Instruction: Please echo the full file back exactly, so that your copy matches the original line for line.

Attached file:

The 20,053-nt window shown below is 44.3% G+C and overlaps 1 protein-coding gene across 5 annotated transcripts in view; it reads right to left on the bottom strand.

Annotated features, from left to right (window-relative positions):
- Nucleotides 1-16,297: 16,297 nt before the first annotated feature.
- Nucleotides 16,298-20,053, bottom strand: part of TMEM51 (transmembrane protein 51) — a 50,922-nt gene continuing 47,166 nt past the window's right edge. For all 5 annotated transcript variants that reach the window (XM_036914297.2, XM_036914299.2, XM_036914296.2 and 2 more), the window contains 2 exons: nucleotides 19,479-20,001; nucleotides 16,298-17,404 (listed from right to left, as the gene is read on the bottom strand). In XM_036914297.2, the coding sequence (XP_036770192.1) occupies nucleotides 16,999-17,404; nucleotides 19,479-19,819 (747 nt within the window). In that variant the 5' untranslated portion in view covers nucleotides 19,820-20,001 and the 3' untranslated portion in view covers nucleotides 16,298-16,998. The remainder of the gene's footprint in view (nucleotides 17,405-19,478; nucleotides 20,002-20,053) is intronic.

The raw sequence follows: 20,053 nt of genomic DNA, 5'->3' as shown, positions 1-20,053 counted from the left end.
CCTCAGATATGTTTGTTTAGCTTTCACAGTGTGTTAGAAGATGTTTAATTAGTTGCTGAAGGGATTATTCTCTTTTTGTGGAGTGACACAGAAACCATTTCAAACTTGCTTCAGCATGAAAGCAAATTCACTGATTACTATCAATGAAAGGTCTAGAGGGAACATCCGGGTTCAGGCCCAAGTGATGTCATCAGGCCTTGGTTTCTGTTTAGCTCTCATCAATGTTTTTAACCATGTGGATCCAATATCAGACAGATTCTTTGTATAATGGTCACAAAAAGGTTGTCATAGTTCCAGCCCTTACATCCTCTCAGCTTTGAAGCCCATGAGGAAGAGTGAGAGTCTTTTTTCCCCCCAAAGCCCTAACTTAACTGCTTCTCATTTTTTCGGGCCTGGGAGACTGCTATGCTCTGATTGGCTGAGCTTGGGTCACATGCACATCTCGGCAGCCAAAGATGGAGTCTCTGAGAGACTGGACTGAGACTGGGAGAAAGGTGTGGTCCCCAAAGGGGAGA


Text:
The 20,053-nt window shown below is 44.3% G+C and overlaps 1 protein-coding gene across 5 annotated transcripts in view; it reads right to left on the bottom strand.

Annotated features, from left to right (window-relative positions):
- Nucleotides 1-16,297: 16,297 nt before the first annotated feature.
- Nucleotides 16,298-20,053, bottom strand: part of TMEM51 (transmembrane protein 51) — a 50,922-nt gene continuing 47,166 nt past the window's right edge. For all 5 annotated transcript variants that reach the window (XM_036914297.2, XM_036914299.2, XM_036914296.2 and 2 more), the window contains 2 exons: nucleotides 19,479-20,001; nucleotides 16,298-17,404 (listed from right to left, as the gene is read on the bottom strand). In XM_036914297.2, the coding sequence (XP_036770192.1) occupies nucleotides 16,999-17,404; nucleotides 19,479-19,819 (747 nt within the window). In that variant the 5' untranslated portion in view covers nucleotides 19,820-20,001 and the 3' untranslated portion in view covers nucleotides 16,298-16,998. The remainder of the gene's footprint in view (nucleotides 17,405-19,478; nucleotides 20,002-20,053) is intronic.

The raw sequence follows: 20,053 nt of genomic DNA, 5'->3' as shown, positions 1-20,053 counted from the left end.
CCTCAGATATGTTTGTTTAGCTTTCACAGTGTGTTAGAAGATGTTTAATTAGTTGCTGAAGGGATTATTCTCTTTTTGTGGAGTGACACAGAAACCATTTCAAACTTGCTTCAGCATGAAAGCAAATTCACTGATTACTATCAATGAAAGGTCTAGAGGGAACATCCGGGTTCAGGCCCAAGTGATGTCATCAGGCCTTGGTTTCTGTTTAGCTCTCATCAATGTTTTTAACCATGTGGATCCAATATCAGACAGATTCTTTGTATAATGGTCACAAAAAGGTTGTCATAGTTCCAGCCCTTACATCCTCTCAGCTTTGAAGCCCATGAGGAAGAGTGAGAGTCTTTTTTCCCCCCAAAGCCCTAACTTAACTGCTTCTCATTTTTTCGGGCCTGGGAGACTGCTATGCTCTGATTGGCTGAGCTTGGGTCACATGCACATCTCGGCAGCCAAAGATGGAGTCTCTGAGAGACTGGACTGAGACTGGGAGAAAGGTGTGGTCCCCAAAGGGGAGA